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Government to Introduce World-leading Ban on Shark Fin Trade

Published on: 19 August 2021

Shortfin Mako shark - credit Charles Hood

Summary of shark conservation facts

  • Import and export of detached shark fins banned to promote shark conservation
  • World-leading trade ban will extend to shark fin products including tinned shark fin soup
  • Endangered and overfished species including shortfin mako and blue shark are among those to benefit from greater protections

The UK will go further than any other country to stop the cruel practice of shark finning, International Ocean Minister Lord Goldsmith announced recently, thanks to new legislation set to ban the import and export of shark fin products. 
The UK has a strong track record in marine conservation and has been pressing for stronger international action to protect sharks against unsustainable fishing practices and shark finning, which is the practice of removing a shark’s fins at sea and discarding the finless body back into the water.
Many species of shark face significant population pressures. Out of over 500 species of shark, 143 are listed as ‘under threat’ by the International Union for Conservation of Nature (IUCN) – with different species ranging from ‘vulnerable’ to ‘critically endangered’. The presence and variety of sharks in marine areas acts as a key indicator for ocean health, while the animals also play a vital role in marine ecosystems by helping to maintain healthy levels of fish below them in the food chain.
Demand for shark fin products is a significant driver for these pressures, alongside overfishing. Banning detached fins from being brought into the UK will help to protect wild populations of shark species, such as the endangered shortfin mako shark and overfished blue shark, which have both declined rapidly, as a result of unsustainable fishing practices.
The ban will maintain the UK’s position as a world leader in protecting animal welfare, restricting the import of and export of detached shark fins as well as products which contain shark fins including soup and other products.
Animal Welfare minister Lord Goldsmith said:
“Shark finning is indescribably cruel and causes thousands of sharks to die terrible deaths. It is also unforgivably wasteful. The practice is rightly banned in UK waters, but the trade continues, with serious implications for the future of these magnificent creatures.”
“That is why we are now banning the import of both detached shark fins and shark fin products.  Our action will not only help boost shark numbers, it will send a clear message that we do not support an industry that is forcing many species to the brink of extinction.”
“The UK is a global leader in marine protection, with our ‘blue belt’ programme protecting an area of ocean around British Overseas Territories the size of India, as well as plans to pilot Highly Protected Marine Areas in our domestic waters. The UK is also leading a global campaign, supported by over 80 countries, for at least 30 percent of the world’s land and ocean to be protected by 2030.”
Ali Hood, director of conservation for the Shark Trust said:

“The Shark Trust welcomes the prohibition in trade in detached fins as the next action in a history of proactive moves by the UK Government, which supported leaving fins naturally attached as best practice, years before the EU adopted the policy in 2013.”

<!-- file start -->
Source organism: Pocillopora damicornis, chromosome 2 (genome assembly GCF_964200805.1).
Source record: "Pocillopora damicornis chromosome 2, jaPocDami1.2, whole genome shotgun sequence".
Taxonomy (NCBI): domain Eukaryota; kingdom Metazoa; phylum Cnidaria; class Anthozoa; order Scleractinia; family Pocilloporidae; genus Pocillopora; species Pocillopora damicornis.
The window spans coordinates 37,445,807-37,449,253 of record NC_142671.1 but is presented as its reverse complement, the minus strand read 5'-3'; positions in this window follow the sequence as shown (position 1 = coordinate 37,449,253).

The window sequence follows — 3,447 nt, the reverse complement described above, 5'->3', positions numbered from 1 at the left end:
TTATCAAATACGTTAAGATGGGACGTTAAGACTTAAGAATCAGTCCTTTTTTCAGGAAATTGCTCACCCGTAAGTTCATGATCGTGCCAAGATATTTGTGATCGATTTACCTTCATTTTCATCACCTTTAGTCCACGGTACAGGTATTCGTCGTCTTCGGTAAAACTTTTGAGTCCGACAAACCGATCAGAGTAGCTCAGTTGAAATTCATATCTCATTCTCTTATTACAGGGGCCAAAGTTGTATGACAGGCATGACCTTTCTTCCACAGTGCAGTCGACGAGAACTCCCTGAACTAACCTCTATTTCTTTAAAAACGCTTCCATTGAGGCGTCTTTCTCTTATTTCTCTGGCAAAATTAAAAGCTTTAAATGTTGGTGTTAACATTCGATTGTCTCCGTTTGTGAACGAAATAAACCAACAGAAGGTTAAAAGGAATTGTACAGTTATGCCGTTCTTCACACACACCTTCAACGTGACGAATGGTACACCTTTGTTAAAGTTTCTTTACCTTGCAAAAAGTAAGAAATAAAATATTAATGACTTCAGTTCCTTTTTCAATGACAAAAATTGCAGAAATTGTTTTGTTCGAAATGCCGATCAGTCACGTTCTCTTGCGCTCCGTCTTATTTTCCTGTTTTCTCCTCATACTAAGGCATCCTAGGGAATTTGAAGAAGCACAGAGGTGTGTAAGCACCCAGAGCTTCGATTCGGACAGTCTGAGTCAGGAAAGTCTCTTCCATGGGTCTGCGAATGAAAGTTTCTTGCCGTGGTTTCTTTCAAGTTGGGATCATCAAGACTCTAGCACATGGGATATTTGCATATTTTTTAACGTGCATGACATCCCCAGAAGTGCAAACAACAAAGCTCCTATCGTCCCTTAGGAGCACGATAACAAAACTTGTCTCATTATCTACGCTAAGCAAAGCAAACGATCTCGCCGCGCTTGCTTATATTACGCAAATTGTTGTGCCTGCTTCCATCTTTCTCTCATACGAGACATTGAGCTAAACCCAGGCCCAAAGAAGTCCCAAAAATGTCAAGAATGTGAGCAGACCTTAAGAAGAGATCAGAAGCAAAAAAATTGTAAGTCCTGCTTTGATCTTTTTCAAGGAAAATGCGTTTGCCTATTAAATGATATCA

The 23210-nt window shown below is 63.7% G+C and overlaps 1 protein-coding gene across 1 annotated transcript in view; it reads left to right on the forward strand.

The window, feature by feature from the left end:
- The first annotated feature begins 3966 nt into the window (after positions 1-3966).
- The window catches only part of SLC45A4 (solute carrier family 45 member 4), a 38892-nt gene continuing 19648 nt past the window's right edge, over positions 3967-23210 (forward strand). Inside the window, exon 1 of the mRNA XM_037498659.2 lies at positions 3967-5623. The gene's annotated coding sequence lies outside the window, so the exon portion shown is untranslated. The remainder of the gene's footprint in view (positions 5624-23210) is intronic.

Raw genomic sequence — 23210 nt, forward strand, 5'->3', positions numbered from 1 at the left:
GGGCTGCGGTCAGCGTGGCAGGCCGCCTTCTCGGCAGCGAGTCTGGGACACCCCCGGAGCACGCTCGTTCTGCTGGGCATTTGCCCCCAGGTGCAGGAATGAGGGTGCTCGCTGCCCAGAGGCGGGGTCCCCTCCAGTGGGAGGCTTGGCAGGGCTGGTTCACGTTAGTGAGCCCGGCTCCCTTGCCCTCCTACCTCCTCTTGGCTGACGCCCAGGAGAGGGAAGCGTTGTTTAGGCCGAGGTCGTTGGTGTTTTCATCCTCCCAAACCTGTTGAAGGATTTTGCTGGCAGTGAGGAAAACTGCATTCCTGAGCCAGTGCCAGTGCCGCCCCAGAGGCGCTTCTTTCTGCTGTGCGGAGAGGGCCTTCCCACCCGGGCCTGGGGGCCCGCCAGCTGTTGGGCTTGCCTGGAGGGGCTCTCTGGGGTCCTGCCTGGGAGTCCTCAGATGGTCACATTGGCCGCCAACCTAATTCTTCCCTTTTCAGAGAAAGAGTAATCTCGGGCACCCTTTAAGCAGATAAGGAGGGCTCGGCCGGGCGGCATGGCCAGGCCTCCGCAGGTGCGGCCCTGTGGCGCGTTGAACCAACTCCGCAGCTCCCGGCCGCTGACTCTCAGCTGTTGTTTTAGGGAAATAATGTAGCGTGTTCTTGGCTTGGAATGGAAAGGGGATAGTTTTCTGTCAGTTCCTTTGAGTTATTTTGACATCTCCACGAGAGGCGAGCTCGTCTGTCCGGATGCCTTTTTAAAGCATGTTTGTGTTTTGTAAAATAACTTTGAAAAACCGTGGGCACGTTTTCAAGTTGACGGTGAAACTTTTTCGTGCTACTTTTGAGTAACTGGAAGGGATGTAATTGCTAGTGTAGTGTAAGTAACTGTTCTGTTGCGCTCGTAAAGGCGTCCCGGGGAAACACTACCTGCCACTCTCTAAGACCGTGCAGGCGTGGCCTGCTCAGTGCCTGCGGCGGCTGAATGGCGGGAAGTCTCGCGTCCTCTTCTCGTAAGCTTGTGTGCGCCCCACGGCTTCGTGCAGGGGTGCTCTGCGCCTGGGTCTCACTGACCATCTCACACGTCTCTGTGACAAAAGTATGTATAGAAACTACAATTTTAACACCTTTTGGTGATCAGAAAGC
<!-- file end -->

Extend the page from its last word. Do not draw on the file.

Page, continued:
“It is encouraging to see the UK addressing the fin trade as an element of overfishing: the principal threat to sharks and rays. And we’re noting that the UK is ramping up its engagement in domestic and international shark conservation issues, currently championing the science-based advice for a prohibition on mako in North Atlantic high-seas fisheries.”
Shark conservationist James Glancy said:
"New measures from the UK Government to protect sharks from the cruel shark fin trade are welcomed by conservationists.”
“The unsustainable rate at which sharks are caught by global fishing fleets, as bycatch or deliberately for their fins and meat, has caused a significant decline in worldwide shark populations.”
“Sharks have been around for millions of years and play a crucial role for the health of our oceans yet, as a consequence of human activity, many shark species are critically endangered and face extinction in some regions.”
We will continue to champion conservation measures for sharks through Regional Fisheries Management Organisations (the international organisations which regulate fishing activities on the High Seas) and under the Convention on International Trade in Endangered Species (CITES) which prohibits or requires trades to be carefully regulated. This ban represents another important step in our journey to delivering better shark conservation globally.
This announcement is part of the Government’s plan to eradicate cruel practices and improve standards both domestically and overseas as set out in our Action Plan for Animal Welfare.

The image was taken at an exporter facility in Indonesia in 2018, as part of an Illegal Wildlife Trade Challenge Fund project funded by the Department for Environment Food and Rural Affairs. The project tackles illegal trade through training of government inspectors to better identify species of sharks by their fins. When the ban comes into force, any detached fin being imported or exported in the UK will be illegal. 
Shortfin Mako and Tope Sharks are just some of the types of sharks that are subject to the fin and meat trade. Photo Credit: Charles Hood.

Tope Shark

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